Firstly, there is a department led wellness committee led by some of our staff physicians. This platform openly discusses and promotes wellness initiatives that can incorporate into our department and residency program. Our mentorship program is of paramount importance to our residency program and wellness. Every year, each resident selects one staff member within our department to act as a mentor for the resident. Mentors can be chosen for several reasons and not purely based on academic interests. Some residents pick mentors who have recently completed Royal College Examinations and have lately been fortunate to secure a job. Residents may select mentors who have children to understand work-life balance better or may pick mentors based on similar hobbies. The residents will meet their mentor at least two times during the year, but often these meetings occur much more frequently. This may provide an opportunity for residents to ask difficult questions on a one-on-one basis or to seek advice about career planning, balance with work and life or to informally discuss any problems during residency. There are also several available options for confidential support to our residents. Given a very cohesive and collegial group, the most commonly utilized resource for residents is their fellow co-residents. In a small specialty where residents work closely with staff and close form relationships, staff ophthalmologists also serve as a source of guidance and support. Overall, our program fosters a warm and approachable environment in which the residents have multiple close relationships for support. In particular, all residents have an open communication channel and confidentiality is emphasized by our program director, Dr. Solarte. Within the Faculty of Medicine at the University of Alberta, the Learners Advocacy Wellness Office offers an extensive range of services, including confidential support and mentorship. The Alberta Medical Association also has several initiatives that offer personal support, including WellDoc Alberta, the Physician and Family Support Program and the Physician Support line. Residents also have access to programs offered through the Canadian Medical Association. Our program is unique in that we often go on a resident retreat for a weekend. Before the pandemic, our residency group would go to Montana for a weekend of golf, water sports and other fun activities. Additionally, our group goes to Jasper every year for Retina retreat to which much of the time is directed towards resident wellness. We also choose some academic half days throughout the year to go to local parks and restaurants to promote residency cohesiveness and wellness.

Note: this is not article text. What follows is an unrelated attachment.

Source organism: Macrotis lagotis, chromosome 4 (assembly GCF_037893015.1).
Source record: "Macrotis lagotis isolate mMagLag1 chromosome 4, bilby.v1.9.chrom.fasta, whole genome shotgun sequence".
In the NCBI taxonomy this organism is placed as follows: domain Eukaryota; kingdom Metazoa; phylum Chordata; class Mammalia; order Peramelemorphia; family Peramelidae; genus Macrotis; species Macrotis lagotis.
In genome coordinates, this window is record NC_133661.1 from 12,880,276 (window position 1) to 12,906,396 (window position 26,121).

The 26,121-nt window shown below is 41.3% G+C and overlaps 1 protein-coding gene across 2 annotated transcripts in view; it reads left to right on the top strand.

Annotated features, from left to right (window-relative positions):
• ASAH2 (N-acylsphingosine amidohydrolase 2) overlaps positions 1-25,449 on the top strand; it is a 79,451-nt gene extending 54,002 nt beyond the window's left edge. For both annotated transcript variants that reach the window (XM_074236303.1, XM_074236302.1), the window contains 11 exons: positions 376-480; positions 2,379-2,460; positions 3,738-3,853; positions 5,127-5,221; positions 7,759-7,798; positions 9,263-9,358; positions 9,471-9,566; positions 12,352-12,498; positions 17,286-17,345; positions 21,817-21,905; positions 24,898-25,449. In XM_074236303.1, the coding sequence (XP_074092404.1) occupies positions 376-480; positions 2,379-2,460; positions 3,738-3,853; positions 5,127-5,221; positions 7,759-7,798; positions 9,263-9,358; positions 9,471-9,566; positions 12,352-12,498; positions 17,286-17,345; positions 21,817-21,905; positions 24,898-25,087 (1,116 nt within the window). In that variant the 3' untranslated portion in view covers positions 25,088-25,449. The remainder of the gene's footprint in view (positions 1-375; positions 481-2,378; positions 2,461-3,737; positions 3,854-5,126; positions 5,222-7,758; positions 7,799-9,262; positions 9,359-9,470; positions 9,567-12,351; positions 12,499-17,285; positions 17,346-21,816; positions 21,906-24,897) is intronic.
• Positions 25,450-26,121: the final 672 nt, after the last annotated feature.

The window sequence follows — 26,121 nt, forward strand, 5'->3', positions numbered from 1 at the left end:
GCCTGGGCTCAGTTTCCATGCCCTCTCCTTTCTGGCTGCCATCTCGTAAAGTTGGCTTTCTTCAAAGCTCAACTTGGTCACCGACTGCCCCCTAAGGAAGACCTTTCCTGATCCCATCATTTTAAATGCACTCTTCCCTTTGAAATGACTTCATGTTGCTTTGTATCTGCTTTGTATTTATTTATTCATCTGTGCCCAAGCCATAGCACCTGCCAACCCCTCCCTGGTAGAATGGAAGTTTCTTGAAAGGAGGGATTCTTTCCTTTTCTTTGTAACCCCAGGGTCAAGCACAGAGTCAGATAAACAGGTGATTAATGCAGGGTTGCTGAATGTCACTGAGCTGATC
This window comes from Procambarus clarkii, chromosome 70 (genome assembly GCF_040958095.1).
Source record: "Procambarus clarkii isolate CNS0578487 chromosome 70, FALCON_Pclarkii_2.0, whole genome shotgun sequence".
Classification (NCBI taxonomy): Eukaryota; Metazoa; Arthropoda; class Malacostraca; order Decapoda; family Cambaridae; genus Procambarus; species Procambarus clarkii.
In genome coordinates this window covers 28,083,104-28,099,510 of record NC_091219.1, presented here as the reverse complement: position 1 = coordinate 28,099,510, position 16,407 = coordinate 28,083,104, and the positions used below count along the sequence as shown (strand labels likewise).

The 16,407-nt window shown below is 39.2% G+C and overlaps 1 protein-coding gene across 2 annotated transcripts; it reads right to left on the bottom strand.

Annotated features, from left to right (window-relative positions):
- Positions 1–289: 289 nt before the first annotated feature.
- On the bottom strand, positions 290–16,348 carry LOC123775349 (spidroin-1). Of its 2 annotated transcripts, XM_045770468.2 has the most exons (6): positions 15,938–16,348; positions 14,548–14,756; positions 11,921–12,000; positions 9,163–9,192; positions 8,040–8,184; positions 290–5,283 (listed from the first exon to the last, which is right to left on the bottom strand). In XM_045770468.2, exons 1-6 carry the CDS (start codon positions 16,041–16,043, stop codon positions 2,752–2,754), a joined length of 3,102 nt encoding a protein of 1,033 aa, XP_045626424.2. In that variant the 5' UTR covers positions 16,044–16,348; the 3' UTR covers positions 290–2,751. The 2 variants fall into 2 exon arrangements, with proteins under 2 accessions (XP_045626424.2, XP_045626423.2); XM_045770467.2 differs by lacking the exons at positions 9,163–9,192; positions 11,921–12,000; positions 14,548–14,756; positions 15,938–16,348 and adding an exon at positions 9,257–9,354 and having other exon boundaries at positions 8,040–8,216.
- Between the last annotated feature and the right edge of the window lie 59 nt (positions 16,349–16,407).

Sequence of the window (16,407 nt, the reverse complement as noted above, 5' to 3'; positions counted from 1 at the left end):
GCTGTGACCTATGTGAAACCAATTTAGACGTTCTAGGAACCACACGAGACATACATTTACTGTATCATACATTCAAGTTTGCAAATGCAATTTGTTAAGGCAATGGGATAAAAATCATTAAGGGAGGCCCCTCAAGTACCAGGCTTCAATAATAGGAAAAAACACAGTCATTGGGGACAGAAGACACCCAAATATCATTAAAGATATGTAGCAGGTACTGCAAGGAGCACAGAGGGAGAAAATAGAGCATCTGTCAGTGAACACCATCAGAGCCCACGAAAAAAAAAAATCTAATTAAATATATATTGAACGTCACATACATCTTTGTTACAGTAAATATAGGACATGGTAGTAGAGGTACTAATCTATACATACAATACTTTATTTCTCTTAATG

During our first year of residency, we have the opportunity to work with and learn from the patients and excellent staff in our off-service rotations (ie. neurology, plastic surgery, rheumatology, etc.) that complement our development as future ophthalmologists. We have been amazed at the dedication of these mentors and cannot wait to integrate the knowledge and skills learned in these rotations as we enter into our core ophthalmology rotations. In addition, we are fortunate to have 8 weeks of rotation in ophthalmology during our first year of residency where we see a glimpse of the exciting challenges and learning opportunities of our second year. This not only gives us the opportunity to expand our knowledge and experience within ophthalmology, but also helps us integrate into the fantastic ophthalmology team early on in our training. We look forward to starting our core ophthalmology rotations and having the opportunity to work with the incredible staff and residents for the remainder of our residency. All staff and residents at the University of Alberta Ophthalmology take pride in our residency program. It is due to their outstanding dedication and investment in the development of our residents, the residency program, and the field of ophthalmology, that we feel wholeheartedly honored and privileged to begin our second year of residency under their mentorship.
These 3 highlights were the reason UofA appealed to me and being part of the program has cemented that it was one of the best Ophthalmology programs in the country. 1. People: Working at the eye clinic, I soon realized that all staff and residents show a dedication to teach and are very collegial. There is a high emphasis on resident learning where the staff will make sure that every case is reviewed and the concepts are synthesized before moving to the next case. The best part is that it doesn’t feel like a quiz session but rather they are so supportive and teach each case. It really shows that they want to be there to teach us. 2. Facilities: The clinic is newly renovated and is absolutely beautiful with an indoor garden right outside and an outdoor garden 2 mins walk. Also, there is a cafeteria just a few stairs down as well. All this combined with state of the art lab (6 microscopes) for practice make the facilities a huge draw to the program. 3. Training: Edmonton covers a large area including northern alberta, north eastern BC and some of the territories. This means that there is a lot of pathology that walks through the doors. Within the first week of being at the clinic, there were over 4 globe ruptures that came in. Further, there is also excellent support staff present which help with screening ensuring that the residents can focus on coming up with approaches to pathologies. One huge point is that starting on, these support staff are excellent resources especially when learning about ultrasound techniques, orthoptic techniques etc.